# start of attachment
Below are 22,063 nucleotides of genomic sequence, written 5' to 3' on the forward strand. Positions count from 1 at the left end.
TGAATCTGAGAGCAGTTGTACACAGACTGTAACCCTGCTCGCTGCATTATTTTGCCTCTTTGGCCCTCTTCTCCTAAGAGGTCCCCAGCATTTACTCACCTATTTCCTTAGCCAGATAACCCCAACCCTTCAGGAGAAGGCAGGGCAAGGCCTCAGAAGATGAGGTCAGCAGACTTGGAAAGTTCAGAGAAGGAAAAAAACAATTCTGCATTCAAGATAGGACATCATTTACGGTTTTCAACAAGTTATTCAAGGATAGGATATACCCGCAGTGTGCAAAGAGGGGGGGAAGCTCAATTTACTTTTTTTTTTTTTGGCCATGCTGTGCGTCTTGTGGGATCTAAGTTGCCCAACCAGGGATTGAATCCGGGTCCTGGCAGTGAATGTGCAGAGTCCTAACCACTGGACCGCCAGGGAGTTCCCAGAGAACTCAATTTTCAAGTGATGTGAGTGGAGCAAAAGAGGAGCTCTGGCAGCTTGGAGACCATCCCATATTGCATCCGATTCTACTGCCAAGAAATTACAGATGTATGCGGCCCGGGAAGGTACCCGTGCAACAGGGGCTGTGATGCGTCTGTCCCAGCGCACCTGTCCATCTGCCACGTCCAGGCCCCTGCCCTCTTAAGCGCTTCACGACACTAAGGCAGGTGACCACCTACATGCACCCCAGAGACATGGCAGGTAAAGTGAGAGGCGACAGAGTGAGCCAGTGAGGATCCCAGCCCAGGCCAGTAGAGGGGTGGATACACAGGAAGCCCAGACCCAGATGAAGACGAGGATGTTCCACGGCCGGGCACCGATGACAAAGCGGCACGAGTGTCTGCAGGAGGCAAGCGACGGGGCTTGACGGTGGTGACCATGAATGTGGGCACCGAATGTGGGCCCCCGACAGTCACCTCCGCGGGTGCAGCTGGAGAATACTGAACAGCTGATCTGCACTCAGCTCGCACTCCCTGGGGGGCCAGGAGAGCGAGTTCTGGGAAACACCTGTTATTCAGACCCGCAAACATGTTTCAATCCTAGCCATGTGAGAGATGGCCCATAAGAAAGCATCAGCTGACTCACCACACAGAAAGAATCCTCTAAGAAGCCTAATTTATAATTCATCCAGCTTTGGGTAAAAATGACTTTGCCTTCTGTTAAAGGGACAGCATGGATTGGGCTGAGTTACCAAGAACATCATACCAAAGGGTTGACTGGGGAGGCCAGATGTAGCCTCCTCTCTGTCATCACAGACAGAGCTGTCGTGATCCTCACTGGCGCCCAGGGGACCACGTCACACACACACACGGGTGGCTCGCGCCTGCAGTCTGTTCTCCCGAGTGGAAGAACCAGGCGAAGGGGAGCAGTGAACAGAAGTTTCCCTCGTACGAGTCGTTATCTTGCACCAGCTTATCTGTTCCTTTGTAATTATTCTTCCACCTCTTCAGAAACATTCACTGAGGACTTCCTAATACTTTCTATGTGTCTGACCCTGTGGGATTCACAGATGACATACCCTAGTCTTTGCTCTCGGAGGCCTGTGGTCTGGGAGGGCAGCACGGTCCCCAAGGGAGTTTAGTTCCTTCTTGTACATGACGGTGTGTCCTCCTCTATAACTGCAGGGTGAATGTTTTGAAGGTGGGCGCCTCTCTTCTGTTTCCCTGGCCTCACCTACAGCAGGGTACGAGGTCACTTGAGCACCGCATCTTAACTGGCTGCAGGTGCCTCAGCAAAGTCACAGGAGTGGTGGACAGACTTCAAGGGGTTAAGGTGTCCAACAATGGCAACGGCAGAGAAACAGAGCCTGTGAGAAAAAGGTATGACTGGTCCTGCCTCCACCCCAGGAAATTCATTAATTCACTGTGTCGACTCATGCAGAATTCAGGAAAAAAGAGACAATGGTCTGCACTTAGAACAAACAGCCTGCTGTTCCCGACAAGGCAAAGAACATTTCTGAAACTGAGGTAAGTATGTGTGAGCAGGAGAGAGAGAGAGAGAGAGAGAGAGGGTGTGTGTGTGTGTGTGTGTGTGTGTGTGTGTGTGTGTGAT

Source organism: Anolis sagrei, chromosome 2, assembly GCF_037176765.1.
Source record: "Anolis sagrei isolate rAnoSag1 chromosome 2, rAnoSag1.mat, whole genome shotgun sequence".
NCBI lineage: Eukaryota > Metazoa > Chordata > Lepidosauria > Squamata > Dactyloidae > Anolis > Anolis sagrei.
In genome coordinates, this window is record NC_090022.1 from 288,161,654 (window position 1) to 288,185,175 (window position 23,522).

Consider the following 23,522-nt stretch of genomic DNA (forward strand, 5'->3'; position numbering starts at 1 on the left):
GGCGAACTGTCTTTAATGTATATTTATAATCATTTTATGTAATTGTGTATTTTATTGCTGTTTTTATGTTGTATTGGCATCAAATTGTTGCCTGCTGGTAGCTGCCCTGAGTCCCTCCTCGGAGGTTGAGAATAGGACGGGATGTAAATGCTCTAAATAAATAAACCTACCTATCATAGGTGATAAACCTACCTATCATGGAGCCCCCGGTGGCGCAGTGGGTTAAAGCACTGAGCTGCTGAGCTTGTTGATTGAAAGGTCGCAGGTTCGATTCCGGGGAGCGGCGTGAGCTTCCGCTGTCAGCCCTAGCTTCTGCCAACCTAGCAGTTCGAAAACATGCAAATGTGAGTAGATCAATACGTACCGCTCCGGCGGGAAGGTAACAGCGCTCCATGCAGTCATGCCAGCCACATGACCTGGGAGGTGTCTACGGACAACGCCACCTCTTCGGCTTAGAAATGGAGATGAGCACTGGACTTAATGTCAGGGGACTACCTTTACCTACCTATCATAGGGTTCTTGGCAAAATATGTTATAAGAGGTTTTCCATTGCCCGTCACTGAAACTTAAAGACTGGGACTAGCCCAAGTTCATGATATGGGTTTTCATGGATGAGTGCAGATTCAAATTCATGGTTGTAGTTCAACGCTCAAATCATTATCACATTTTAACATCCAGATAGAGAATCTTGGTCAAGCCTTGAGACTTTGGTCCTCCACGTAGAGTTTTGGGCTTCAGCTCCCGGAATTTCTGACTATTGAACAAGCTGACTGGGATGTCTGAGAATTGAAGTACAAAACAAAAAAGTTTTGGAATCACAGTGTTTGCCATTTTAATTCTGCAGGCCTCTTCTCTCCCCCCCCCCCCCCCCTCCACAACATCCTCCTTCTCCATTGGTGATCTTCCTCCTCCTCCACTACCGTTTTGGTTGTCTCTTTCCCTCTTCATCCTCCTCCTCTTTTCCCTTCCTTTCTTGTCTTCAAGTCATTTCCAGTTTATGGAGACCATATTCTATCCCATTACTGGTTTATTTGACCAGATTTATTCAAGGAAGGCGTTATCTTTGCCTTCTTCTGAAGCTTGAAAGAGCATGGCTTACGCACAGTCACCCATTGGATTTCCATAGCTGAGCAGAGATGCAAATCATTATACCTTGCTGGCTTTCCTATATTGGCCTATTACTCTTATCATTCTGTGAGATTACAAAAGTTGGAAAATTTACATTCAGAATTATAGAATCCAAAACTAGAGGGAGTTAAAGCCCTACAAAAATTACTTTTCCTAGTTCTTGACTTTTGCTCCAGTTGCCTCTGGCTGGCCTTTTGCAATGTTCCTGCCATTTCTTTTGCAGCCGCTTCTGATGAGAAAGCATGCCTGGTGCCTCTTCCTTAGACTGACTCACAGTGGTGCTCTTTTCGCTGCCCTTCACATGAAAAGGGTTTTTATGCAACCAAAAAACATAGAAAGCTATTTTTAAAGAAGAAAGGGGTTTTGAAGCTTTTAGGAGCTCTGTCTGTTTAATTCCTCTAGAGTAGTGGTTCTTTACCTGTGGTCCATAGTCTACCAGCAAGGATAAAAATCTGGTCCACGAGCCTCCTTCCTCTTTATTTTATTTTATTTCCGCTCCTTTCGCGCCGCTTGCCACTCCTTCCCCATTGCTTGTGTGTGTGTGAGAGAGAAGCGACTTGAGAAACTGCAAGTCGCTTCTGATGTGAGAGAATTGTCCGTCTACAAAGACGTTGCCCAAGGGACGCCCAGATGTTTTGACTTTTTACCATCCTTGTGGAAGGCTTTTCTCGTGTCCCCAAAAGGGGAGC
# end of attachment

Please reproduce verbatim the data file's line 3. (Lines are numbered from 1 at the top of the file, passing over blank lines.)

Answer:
Source organism: Anolis sagrei, chromosome 2, assembly GCF_037176765.1.